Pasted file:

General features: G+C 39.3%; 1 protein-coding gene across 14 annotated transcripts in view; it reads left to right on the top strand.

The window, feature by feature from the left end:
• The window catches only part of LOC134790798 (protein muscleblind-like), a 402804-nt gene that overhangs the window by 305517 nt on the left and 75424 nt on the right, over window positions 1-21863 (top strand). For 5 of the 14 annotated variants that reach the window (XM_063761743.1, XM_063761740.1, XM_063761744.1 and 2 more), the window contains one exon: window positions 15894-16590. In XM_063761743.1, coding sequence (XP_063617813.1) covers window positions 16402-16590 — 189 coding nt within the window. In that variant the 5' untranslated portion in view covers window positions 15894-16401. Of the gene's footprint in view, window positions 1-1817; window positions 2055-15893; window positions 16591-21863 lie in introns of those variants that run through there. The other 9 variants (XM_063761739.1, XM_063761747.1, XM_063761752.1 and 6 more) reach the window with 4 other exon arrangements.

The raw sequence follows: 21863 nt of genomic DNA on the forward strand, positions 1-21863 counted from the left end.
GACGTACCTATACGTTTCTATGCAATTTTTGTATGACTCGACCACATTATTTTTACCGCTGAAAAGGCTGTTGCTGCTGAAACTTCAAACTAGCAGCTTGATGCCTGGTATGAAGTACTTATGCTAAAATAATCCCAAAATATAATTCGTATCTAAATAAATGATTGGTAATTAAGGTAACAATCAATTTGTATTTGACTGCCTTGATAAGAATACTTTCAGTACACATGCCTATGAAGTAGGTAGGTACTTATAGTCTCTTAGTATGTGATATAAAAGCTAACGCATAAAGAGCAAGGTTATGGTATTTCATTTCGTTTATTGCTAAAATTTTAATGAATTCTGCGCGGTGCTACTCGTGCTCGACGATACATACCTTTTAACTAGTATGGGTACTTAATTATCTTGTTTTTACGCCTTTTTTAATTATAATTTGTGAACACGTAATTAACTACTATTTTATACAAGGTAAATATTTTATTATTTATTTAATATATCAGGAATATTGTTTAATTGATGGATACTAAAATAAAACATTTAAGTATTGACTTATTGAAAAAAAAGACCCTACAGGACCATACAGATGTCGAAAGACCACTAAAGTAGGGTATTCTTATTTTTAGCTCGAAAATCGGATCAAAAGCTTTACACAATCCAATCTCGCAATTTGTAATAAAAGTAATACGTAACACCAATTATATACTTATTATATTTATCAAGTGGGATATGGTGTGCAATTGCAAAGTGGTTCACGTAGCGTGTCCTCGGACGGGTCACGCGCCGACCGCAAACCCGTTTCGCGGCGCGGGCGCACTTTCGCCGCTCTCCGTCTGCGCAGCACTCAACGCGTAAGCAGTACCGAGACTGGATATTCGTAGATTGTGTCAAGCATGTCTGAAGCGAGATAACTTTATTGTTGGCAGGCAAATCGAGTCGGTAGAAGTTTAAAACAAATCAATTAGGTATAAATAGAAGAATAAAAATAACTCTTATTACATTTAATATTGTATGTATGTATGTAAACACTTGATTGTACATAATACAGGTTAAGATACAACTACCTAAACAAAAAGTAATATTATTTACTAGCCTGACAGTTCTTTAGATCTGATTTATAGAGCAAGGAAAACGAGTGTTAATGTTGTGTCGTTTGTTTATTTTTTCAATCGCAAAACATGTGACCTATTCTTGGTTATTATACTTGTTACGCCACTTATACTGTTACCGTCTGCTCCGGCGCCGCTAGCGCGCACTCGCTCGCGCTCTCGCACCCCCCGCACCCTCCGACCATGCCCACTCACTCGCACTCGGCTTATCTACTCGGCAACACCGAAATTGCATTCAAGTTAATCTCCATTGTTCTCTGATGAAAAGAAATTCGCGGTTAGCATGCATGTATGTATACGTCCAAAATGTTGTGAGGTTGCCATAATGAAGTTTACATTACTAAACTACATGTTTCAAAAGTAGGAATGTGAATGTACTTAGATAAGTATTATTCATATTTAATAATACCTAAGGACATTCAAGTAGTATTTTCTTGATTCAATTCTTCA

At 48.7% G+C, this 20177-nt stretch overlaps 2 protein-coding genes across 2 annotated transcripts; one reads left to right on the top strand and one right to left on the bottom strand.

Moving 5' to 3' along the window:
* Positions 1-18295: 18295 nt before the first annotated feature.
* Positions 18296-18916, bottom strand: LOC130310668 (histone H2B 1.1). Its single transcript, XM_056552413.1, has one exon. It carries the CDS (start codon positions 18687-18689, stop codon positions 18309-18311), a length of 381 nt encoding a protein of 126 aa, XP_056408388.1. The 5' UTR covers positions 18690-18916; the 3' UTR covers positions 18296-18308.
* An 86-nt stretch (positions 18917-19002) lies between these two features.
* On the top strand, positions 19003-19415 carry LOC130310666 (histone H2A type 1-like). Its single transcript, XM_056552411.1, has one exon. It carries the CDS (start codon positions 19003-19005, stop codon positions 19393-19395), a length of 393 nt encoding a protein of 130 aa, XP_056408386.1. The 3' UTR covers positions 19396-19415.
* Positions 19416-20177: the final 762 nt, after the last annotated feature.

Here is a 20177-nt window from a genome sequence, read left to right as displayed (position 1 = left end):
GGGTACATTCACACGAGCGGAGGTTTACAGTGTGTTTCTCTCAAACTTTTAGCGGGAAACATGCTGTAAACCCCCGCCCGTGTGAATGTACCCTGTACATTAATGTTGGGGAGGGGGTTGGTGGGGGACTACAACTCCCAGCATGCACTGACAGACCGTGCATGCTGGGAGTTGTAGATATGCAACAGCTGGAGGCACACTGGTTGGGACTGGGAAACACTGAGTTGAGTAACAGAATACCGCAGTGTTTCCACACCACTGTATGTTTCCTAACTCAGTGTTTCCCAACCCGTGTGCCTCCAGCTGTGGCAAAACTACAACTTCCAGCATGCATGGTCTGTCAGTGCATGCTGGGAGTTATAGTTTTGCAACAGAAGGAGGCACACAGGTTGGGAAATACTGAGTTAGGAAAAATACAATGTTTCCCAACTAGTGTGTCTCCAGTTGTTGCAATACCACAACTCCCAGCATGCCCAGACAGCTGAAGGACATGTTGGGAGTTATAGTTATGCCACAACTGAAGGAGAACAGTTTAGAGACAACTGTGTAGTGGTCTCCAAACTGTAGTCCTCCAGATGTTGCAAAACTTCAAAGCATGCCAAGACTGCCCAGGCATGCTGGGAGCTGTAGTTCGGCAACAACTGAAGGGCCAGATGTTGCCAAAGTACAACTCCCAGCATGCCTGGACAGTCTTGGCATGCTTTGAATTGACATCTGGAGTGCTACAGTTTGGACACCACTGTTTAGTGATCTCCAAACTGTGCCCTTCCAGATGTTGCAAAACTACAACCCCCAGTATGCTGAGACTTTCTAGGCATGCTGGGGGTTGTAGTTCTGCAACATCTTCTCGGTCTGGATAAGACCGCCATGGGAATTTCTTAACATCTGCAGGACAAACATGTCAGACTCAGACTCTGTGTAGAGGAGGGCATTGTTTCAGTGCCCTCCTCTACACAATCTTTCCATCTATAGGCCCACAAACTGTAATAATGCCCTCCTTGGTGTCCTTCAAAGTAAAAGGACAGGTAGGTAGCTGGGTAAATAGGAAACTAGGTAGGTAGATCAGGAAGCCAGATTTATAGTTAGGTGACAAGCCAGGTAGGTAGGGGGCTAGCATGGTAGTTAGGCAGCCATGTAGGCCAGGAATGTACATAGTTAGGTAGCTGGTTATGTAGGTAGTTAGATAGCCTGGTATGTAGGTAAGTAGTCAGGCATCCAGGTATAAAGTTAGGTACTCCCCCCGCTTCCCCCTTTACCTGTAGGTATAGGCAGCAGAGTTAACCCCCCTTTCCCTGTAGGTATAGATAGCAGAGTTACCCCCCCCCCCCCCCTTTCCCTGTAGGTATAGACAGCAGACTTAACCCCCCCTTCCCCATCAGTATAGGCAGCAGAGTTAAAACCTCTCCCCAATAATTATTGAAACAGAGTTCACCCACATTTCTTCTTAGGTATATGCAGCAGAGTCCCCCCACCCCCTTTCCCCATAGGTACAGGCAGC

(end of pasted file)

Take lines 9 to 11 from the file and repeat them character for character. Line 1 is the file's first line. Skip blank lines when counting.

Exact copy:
* Positions 18296-18916, bottom strand: LOC130310668 (histone H2B 1.1). Its single transcript, XM_056552413.1, has one exon. It carries the CDS (start codon positions 18687-18689, stop codon positions 18309-18311), a length of 381 nt encoding a protein of 126 aa, XP_056408388.1. The 5' UTR covers positions 18690-18916; the 3' UTR covers positions 18296-18308.
* An 86-nt stretch (positions 18917-19002) lies between these two features.
* On the top strand, positions 19003-19415 carry LOC130310666 (histone H2A type 1-like). Its single transcript, XM_056552411.1, has one exon. It carries the CDS (start codon positions 19003-19005, stop codon positions 19393-19395), a length of 393 nt encoding a protein of 130 aa, XP_056408386.1. The 3' UTR covers positions 19396-19415.